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In the stem cell debate, asking the right question

Yale Medicine Magazine, 2005 - Autumn


The intertwined debate that links abortion to embryonic stem cell research has revolved around the wrong question, said Douglas A. Melton, Ph.D., co-director of the Harvard Stem Cell Institute. “I would suggest to you,” he said in his keynote address at the annual meeting in May of the Associates of the Cushing/Whitney Medical Library, “that the question of when does life begin is the wrong question. The real question is: ‘When does personhood begin?’ ”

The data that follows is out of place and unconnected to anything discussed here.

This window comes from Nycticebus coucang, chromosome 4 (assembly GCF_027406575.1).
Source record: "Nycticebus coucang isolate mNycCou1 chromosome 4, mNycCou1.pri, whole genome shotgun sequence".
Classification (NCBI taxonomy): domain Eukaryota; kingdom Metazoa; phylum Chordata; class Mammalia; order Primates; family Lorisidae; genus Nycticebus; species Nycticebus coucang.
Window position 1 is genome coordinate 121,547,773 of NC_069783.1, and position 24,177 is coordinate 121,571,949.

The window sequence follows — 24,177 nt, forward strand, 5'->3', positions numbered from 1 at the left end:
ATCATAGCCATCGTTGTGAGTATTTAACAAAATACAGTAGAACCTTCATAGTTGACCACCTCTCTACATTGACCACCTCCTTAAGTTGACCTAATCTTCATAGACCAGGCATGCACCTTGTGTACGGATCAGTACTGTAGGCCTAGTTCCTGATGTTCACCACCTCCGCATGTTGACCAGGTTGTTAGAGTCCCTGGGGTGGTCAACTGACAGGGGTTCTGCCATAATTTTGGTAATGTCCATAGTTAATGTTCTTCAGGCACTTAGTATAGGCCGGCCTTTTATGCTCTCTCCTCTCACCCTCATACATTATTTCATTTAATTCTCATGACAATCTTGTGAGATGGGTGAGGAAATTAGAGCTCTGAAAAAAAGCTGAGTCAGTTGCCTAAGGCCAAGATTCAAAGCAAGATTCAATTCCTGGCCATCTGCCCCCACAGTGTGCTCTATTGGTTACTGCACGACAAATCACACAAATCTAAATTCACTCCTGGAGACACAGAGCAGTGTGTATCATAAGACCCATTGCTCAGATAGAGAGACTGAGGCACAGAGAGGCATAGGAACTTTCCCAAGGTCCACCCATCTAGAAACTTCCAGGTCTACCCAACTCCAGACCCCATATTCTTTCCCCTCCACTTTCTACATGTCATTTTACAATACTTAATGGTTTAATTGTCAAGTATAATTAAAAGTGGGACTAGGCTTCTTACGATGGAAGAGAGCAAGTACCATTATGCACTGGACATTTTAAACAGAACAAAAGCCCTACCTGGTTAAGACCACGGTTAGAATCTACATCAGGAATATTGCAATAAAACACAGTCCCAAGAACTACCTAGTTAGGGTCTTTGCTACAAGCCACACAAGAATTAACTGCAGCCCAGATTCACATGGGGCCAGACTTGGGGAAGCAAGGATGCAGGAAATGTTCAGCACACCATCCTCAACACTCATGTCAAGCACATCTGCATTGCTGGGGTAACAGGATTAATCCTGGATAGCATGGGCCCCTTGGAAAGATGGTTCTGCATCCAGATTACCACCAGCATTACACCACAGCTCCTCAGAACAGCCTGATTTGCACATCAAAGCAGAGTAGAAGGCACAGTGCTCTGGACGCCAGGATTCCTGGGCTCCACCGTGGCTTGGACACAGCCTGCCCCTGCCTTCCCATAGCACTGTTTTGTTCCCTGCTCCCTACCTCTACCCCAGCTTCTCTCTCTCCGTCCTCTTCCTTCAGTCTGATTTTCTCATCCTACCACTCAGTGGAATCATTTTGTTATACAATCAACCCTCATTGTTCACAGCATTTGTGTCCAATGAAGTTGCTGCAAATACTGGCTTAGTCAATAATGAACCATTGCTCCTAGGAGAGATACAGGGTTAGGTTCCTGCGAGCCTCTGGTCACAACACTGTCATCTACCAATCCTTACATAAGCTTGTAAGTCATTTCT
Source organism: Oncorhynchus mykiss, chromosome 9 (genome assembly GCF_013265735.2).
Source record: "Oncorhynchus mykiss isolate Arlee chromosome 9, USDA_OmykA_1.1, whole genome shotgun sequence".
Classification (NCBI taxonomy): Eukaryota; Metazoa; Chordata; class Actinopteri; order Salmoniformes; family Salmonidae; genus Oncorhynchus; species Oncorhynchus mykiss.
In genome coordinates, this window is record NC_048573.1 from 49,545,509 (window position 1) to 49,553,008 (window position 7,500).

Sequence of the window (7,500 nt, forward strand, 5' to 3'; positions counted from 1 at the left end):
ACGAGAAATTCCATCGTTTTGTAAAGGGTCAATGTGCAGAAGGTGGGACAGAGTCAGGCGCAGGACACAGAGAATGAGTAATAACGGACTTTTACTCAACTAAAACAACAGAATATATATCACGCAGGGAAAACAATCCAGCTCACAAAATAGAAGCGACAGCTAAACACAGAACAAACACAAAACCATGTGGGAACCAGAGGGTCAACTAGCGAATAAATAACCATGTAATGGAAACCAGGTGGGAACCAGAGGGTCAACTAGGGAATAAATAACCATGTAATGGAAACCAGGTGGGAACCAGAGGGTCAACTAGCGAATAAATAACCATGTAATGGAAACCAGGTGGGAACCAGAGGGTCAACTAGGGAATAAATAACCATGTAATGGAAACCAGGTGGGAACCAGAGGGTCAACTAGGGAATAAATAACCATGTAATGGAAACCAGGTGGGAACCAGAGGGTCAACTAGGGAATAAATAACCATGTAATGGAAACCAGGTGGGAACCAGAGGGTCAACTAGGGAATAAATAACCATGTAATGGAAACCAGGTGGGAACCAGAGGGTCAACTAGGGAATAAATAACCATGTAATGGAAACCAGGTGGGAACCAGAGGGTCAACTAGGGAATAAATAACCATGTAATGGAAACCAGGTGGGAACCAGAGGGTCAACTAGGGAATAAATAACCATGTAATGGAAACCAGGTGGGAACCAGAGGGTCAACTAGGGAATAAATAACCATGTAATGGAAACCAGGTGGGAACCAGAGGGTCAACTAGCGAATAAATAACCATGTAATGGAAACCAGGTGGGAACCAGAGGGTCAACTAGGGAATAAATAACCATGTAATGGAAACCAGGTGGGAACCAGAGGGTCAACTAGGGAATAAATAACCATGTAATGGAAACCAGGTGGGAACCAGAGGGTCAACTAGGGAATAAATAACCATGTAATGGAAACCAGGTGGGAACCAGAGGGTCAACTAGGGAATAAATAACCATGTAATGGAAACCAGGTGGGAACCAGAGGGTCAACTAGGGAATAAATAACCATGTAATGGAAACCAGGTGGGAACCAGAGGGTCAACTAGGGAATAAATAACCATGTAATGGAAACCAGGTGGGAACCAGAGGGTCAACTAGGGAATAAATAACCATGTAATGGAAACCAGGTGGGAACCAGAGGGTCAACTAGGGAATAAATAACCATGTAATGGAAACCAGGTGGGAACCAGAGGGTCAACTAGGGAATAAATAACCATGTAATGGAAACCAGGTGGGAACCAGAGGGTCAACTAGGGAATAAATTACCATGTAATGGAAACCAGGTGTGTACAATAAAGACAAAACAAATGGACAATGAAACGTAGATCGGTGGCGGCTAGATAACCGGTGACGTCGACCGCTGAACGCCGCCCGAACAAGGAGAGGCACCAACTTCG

A sperm and an egg are already alive before they meet, Melton said, rendering the notion of the beginning of life an arbitrary matter of timing. When does personhood emerge? “This is a metaphysical question that everyone should think about.”

Harnessing the plasticity of stem cells and inducing their differentiation into a desired tissue is years away, Melton said, but within reach. “I predict the 21st century will be a century not about genes and DNA, but about cells and stem cell research. … Genes are not the unit of life. Cells are the unit of life.”

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